Jailed in California for Housing the Homeless

(9 am. – promoted by ek hornbeck)

This sort of conflict continues to arise, where people are living in below-code situations and shut down – to go live in below-code situations in other venues, presumably.

This time somebody went to jail for arranging the housing, though.

San Luis Obispo rancher who housed homeless is sentenced to jail for safety code violations

A San Luis Obispo rancher who for years has illegally housed homeless people was ordered today to serve 90 days in jail.

A defiant Dan de Vaul stretched out his arms and let deputies place handcuffs on him before being led out of the San Luis Obispo courtroom. The 66-year-old defendant was offered probation after a jury convicted him in September of two misdemeanor violations of building and safety codes at his Sunny Acres ranch.

But De Vaul refused the terms of his probation because he said it would mean he could no longer provide shelter for about 30 people who reside in his sober-living facility. For eight years, he’s operated the program on his 72-acre ranch, housing clients in mobile homes, tents, garden sheds and an aging Victorian home.

The article says that SLO “officials” have offered to “help” the gentleman in question bring his property up to code, but he declined all offers of help.

Here’s the SLO Trib article.

90 days for code violations (including storage of vehicles). Wonder how many people around there engage in code violations and don’t house the homeless (or go to jail)?

I don’t mean to underestimate the potential for barn fires, but sending this guy to jail seems pretty radical.

Though not as radical as perhaps offering these people he’s helping, something better than living in a barn?

If you send a guy to jail for housing the homeless in substandard conditions, and don’t take responsibility for their plight yourself, who’s the bad guy?

Also, I’d love to know more about the “help” the “officials” offered. I’m sure they were officials, and I’m sure it was help. It would be interesting to know the conditions of accepting the help, though.

Seems like it’s so often that way when you’re dealing with being homeless…all these conditions. Somehow I suspect they didn’t just offer him a $25,000 grant to fix the place up, ya know?


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    • Miep on November 24, 2009 at 4:05 am

    jailed for housing the homeless

    • Miep on November 24, 2009 at 4:45 am

    with this sort of thing is usually “Well, these buildings were not up to code housing, people might die.”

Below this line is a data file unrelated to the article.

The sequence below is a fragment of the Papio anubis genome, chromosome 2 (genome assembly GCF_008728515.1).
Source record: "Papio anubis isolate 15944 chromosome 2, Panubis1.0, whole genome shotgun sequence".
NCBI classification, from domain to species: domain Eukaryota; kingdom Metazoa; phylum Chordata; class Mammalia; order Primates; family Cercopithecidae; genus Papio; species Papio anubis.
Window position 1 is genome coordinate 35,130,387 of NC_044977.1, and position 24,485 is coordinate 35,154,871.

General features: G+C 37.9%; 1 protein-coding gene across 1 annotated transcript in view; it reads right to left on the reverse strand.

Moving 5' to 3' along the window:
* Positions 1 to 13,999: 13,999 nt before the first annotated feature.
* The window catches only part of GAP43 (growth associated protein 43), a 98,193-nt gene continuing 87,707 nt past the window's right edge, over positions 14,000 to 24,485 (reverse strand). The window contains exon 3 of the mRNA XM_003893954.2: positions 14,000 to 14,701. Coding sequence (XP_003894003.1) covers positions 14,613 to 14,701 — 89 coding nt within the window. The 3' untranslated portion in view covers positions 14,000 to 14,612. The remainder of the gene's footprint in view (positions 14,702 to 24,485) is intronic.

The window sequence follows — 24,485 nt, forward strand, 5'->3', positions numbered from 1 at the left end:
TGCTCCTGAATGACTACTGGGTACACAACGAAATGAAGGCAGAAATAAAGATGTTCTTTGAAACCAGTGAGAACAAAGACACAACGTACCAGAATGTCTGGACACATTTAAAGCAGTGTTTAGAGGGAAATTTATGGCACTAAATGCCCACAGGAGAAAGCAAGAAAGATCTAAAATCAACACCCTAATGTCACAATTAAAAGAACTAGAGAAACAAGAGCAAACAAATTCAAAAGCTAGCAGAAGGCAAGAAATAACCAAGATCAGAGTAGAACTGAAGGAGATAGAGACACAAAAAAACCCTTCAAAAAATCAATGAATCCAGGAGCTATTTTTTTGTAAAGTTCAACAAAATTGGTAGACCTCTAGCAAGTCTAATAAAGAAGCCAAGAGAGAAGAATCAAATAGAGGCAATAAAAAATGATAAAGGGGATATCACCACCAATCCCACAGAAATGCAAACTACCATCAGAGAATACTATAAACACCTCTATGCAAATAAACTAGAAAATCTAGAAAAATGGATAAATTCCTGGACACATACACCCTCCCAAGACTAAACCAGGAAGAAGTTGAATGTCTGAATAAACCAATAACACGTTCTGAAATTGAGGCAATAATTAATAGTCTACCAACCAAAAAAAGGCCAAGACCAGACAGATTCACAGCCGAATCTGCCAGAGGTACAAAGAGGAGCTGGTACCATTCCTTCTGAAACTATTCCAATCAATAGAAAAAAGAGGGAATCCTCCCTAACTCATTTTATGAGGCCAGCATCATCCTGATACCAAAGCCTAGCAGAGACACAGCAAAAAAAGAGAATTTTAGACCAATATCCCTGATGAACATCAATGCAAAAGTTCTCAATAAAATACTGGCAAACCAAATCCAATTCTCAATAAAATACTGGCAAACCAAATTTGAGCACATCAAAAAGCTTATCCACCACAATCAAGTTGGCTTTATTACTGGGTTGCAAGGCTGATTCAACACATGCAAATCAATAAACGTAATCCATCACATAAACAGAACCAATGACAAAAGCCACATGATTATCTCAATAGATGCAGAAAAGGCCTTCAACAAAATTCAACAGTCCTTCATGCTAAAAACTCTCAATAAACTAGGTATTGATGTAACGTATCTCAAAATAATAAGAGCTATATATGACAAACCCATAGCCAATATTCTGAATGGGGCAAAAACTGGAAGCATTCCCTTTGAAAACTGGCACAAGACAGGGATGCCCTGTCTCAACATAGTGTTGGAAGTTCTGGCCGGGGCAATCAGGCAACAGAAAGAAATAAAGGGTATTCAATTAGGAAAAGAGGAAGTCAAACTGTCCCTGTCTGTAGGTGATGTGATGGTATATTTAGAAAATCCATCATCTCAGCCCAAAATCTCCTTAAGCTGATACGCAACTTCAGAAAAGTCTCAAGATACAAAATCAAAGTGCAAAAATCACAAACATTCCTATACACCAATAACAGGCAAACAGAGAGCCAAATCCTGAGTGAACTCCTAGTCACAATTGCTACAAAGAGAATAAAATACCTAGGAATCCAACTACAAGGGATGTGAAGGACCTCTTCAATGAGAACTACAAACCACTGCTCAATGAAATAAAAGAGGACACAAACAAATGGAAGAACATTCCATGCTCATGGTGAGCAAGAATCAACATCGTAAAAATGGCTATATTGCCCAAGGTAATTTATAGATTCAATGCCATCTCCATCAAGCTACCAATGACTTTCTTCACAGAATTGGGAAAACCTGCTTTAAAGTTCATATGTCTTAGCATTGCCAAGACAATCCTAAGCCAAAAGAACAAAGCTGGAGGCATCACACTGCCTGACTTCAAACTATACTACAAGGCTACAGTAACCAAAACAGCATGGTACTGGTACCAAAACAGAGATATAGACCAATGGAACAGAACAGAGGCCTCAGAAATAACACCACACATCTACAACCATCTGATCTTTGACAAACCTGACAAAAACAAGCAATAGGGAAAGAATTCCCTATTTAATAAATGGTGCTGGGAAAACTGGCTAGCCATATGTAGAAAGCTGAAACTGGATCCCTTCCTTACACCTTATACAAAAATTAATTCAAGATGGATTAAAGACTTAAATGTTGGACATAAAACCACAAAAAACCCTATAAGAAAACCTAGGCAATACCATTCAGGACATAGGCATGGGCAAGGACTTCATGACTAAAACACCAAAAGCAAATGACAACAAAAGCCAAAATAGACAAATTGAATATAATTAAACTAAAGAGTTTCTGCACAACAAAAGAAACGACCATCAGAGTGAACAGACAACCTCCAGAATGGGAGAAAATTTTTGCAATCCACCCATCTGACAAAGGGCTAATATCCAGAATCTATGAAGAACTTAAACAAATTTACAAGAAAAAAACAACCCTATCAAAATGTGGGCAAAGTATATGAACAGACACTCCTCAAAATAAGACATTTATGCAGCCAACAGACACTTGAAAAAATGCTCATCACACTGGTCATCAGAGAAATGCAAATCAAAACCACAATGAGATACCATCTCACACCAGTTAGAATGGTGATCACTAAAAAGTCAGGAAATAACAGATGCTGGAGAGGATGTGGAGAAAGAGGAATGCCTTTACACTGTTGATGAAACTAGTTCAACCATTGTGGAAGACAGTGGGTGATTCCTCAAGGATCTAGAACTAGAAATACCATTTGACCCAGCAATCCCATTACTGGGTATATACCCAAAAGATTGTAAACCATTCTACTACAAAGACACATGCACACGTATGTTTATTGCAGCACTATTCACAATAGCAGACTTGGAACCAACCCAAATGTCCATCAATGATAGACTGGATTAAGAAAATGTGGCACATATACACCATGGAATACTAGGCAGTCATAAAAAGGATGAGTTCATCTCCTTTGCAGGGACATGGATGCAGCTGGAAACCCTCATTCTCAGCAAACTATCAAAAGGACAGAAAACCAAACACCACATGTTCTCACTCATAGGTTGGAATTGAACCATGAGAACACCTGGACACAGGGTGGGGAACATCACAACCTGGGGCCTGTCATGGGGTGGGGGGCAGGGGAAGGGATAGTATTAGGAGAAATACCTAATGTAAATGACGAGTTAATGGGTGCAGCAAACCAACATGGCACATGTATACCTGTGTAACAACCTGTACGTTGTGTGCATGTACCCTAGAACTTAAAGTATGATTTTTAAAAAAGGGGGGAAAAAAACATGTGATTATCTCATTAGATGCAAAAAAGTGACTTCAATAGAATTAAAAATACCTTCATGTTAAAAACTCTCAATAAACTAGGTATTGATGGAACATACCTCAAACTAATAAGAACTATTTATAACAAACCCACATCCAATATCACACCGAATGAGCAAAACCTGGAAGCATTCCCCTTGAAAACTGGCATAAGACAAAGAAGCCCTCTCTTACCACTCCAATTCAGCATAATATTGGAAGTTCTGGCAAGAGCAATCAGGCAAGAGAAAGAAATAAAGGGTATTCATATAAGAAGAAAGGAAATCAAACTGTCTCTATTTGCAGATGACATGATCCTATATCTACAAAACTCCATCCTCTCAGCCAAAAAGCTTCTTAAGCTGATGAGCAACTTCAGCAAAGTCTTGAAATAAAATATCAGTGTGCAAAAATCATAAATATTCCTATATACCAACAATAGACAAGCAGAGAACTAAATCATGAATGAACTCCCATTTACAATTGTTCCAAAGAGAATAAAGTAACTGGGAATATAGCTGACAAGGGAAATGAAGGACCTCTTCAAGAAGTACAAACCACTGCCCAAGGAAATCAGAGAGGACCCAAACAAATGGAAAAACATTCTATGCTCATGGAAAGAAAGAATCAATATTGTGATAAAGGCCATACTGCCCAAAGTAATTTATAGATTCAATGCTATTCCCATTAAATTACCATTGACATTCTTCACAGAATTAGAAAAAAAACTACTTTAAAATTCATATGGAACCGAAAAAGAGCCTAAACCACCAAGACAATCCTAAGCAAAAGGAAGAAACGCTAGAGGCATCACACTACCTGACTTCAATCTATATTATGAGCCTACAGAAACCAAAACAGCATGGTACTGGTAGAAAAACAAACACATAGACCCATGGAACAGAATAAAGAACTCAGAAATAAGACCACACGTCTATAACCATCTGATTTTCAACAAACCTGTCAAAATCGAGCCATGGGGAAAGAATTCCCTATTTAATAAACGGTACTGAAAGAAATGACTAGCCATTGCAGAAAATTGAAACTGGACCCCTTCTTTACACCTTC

Then I get to say; “Well, homeless people die all the time of all sorts of things and nobody much cares.”

    Then they say, “But you cannot just ignore the law.”

    Then I say, “Well, people have roommates and charge them all the time, not necessarily in up to code housing, and nobody seems to insist on inspecting them and ensuring they have installed handicapped ramps.”

    Then they say “But why do they have to keep all these old cars and tires and concrete rubble around?

    Then I say; “Because old cars have spare parts for other cars, and sometimes old tires can be reused, and in fact can be used to build things, and concrete rubble can be handy for all SORTS of things” (which it indeed can; I reuse mine all the time. Usually it ends up buried as fence post support).

    The general impression I get with all of this, is that the real problem is these folks are spoiling the view.

    Isn’t that just dreadful!

    • Inky99 on November 24, 2009 at 4:57 am

    The “state”, who can’t provide shelter for these people, throw a guy in one of their shelters for giving shelter to those who don’t have shelter ….?

    That makes SUCH perfect sense.

    I wish I were Robin Hood.  I’d  go bust that guy out of jail just to piss off the idiots who arrested him.

    So people can’t fucking camp on your own ranch?   What if it were a bunch of boyscouts instead of homeless men?   Would they have sent him to jail for that?  

  1. Homeless need

    a) shelter

    b) homes

    Shelter beats nothing.

  2. Partial quote:

    Taking on ‘St. Dan’

    Christine Mulholland, for one, isn’t charmed.

    She’s positioned a telescope in her living room so she can keep track of what he’s up to. A former San Luis Obispo councilwoman, Mulholland is De Vaul’s No. 1 critic and has filed a 10-inch stack of paperwork that documents every alleged code violation since 2000.

    When she moved into the quiet tract two decades ago, the picture windows in her living room looked over a pastoral scene: black cows grazing on green fields. Now it resembles a junkyard, with rusting automobiles and piles of scrap metal, the Sunny Acres encampment off in the distance.

    It infuriates her when people defend De Vaul for taking in homeless people. “There’s a lot of people who think he’s St. Dan,” said Mulholland, a no-frills woman who stands 6 feet 2 and has decorated her airy home with frog collectibles. “But he’s taking money from people to house them in substandard housing.”

    More here:


    They are enemies with similar backgrounds, both from pioneering California families.

    • Miep on November 26, 2009 at 7:12 am


    SAN LUIS OBISPO, Calif.-A San Luis Obispo man who chose to go to jail rather than evict the homeless from his ranch has been released from jail.

    Defense attorney Jeffrey Stulberg says one of the jurors who convicted his client, 66-year-old Dan de Vaul, paid a $500 bail bond Tuesday.

    Stulberg said the juror, Mary Partin of Atascadero, felt pressured to vote guilty on the two misdemeanor counts of violating building and safety codes even though she believed de Vaul was innocent.

    De Vaul was released from jail after he filed a notice of appeal with the Superior Court.  

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